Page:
Drabble Babble Challenge: Snow Edition

February 2015

It's Cold

by Iris Ixchel

It’s cold, but that’s the way I like it. As I flutter and flurry, dancing with my brothers and sisters, I drift down, down, down. It is my dream to feel the earth beneath me, to lay, crystalline, in the grass.

A gust sends me this way or that, I have no say in where I will land and instead I fall on the upper most branch of a sapling.

So close, if only a breeze could lift me and settle me on the earth.

Alas, the Sun rises. As I melt, I know I will never fulfil my dream.

Snow Day

by Prof. Scarlet Leslie

The alarm beeps obnoxiously. Your hand flops around lazily attempting to hit the snooze button. It is still dark outside... Is it time to get up already? Your phone starts ringing. Who calls this early? As you mumble a hello, an automated voice tells you that school is closed for inclement weather. It takes a few seconds to register, but then you bolt out of bed and peer out the window. A fluffy blanket of snow covers the ground. Now your dilemma of the day is whether to crawl back into bed or to head outside and build a snowman!

Snow Drought

by Polaris Black

December through February is meteorological winter and the United States is currently in the middle of a snow drought. Most cities are below average for snowfall because the coastal storm track is not conducive for big snowstorms. The big impact in the short term is on the ski industry. Snowcover also insulates crops like winter wheat from arctic cold snaps, keeping soil temperature closer to freezing rather than subzero. And mountain snow that melts in the spring and summer replenishes the water supply. One notable exception is Buffalo, New York that received more than 70 inches of lake-effect snow in November.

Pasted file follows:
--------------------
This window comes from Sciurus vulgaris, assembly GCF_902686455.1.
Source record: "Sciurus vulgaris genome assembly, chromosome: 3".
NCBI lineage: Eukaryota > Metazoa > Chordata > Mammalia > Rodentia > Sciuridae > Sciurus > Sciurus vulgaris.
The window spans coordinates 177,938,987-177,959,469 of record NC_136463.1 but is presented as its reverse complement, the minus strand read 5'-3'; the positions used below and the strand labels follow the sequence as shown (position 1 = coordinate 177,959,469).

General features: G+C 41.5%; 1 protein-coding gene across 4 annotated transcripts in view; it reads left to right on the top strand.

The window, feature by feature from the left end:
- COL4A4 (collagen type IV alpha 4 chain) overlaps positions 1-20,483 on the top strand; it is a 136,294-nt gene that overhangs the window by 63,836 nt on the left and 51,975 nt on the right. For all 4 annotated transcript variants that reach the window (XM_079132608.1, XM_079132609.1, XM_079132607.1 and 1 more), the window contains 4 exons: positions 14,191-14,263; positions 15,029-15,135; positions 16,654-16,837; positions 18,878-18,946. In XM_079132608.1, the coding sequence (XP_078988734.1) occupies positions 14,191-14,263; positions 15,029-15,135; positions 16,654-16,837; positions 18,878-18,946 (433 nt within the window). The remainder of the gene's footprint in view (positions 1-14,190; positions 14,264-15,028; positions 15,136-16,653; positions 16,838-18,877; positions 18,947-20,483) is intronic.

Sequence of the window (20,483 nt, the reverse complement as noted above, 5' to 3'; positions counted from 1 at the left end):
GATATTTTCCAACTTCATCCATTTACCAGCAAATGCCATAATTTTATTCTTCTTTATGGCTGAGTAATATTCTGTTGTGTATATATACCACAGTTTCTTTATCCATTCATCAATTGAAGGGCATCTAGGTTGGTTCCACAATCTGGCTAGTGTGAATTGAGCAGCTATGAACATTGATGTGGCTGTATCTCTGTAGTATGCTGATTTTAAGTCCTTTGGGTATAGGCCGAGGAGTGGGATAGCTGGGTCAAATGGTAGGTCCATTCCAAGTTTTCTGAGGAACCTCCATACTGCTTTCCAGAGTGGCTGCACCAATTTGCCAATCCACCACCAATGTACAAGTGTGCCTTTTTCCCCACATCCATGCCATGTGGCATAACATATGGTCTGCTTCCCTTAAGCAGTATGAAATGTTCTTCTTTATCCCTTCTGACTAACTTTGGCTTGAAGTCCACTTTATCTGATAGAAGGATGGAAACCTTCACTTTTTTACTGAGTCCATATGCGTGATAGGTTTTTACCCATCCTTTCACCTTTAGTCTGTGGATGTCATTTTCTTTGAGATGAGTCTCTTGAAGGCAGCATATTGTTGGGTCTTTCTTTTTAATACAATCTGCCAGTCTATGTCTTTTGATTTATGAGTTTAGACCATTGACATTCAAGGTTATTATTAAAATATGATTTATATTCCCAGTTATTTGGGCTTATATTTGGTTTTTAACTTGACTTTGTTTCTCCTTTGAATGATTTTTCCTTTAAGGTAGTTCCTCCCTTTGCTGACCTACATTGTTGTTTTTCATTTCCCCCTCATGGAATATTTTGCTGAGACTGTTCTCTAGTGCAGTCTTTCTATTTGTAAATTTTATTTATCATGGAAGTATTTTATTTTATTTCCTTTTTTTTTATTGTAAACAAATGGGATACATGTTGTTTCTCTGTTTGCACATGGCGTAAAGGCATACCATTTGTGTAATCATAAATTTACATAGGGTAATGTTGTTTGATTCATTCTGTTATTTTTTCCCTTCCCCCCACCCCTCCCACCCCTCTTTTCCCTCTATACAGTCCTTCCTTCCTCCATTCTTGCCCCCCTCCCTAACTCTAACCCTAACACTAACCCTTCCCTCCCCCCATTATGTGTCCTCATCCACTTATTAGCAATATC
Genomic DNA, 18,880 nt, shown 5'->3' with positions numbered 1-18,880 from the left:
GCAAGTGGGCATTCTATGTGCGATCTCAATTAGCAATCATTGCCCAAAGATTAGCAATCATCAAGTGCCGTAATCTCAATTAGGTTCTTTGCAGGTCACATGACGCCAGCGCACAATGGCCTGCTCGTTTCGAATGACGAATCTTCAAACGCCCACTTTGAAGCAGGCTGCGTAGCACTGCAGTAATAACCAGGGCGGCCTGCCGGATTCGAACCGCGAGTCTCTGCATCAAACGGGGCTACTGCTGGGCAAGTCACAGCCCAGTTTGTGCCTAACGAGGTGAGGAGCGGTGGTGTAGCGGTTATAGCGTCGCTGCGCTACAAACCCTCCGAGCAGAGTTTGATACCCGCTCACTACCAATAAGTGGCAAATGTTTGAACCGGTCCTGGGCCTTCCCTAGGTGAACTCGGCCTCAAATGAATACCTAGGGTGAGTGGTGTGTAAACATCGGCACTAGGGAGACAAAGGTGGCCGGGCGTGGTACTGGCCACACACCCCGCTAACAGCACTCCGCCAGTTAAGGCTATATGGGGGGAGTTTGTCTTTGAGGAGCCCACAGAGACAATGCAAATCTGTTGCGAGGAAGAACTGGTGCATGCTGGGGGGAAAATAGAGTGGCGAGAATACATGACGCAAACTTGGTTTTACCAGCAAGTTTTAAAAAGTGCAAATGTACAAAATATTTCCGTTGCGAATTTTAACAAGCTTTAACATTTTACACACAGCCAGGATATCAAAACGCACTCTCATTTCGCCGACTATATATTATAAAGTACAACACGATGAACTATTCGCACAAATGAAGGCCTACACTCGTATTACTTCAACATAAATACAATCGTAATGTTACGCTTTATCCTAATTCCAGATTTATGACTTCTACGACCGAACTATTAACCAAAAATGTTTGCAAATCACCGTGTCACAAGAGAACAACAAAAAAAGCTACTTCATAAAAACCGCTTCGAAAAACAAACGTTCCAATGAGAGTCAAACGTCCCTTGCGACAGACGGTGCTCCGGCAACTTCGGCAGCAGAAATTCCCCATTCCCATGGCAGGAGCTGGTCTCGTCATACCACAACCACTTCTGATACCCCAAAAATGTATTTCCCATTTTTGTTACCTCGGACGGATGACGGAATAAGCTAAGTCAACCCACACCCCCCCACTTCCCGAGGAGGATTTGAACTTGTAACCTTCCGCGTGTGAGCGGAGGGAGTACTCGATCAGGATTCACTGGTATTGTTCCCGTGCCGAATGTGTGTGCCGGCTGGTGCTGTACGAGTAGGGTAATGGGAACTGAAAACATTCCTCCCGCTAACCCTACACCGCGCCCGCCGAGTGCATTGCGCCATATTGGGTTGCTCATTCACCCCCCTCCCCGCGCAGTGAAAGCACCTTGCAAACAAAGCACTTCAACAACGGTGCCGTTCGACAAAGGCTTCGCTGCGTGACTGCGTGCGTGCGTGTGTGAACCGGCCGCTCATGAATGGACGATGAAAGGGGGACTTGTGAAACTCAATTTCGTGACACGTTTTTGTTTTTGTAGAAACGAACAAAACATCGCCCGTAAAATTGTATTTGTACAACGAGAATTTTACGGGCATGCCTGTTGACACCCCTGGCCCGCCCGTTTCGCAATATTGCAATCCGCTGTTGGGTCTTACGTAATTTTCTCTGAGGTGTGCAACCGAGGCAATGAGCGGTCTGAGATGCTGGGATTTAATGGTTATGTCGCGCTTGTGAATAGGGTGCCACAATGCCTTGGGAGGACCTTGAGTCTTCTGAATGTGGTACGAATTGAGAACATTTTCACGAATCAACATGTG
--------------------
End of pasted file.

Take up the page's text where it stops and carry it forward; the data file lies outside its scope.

Element of Winter

by Prof. Silmarien Szilagyi

The snow falls from the gray sky in white flurries, resting on the ebony hair of a woman. She walks through the knee-deep snow as if it were mere air, her voluminous cloak billowing behind her in the breeze. Her pale hand upon a tree causes it to ice over. Her breath upon a blue lake freezes it. For that is her power--part of it, at least. She is the Element of Winter, cold as the ice and snow she brings.

A small smile while she admires her handiwork. Yes, this winter shall be particularly harsh for Cornwall, England.

The Snow Language Game

by Sirius Fudge (Hufflepuff)

The first day it snowed marked the dreaded day for many students. It was because of the 'snow language' imposed by the headmaster requiring students to speak cold-related terms in every sentence. Minus one point is a penalty everyone wants to not be part of.

"It is hard, like freezing hard, for everyone to speak today". Sirius spoke to Fumei.

"So you want to do this, Sirius? I can see a challenging look in your ice". Fumei responded.

"Oh, this is fun. Let's not do it fast. Let's do this snow." Amy joined in. And the three of them laughed.

Let It Snow

by Iris Ixchel

This drabble is to the tune of 'Let It Snow'

The weather outside’s delightful, though the heat can get quite frightful
In December in Oz you’ll know, there no such thing as snow
There’s no chance of it sleeting, so the last line bares repeating
In December in Oz you’ll know, there no such thing as snow
In the sweltering heat of the sun, you’ll feel like your melting away
It’s too hot to go out for, in the air conditioning we’re going to stay
When the sun goes down, the heat just sticks around
In December in Oz you’ll know, we all wish it would just bloody snow

Why I Love Snow

by Lamia Brickley (Hufflepuff)

I love snow. It looks nice when it falls down. Big snowflakes which softly falls down. It nearly floats in the air and gently touches the ground. Everything is white and looks nice. Even the dirtiest cities and places get a white and shiny cover. All the dirt is covered and the white lets everything look innocent. Sounds are attenuated and a silence lies upon the world. The only sound you hear while walking through the snow is the crunching sound of pressing snow together. Snow also is perfect to play with, building snowmen and fighting snowball fights with friends.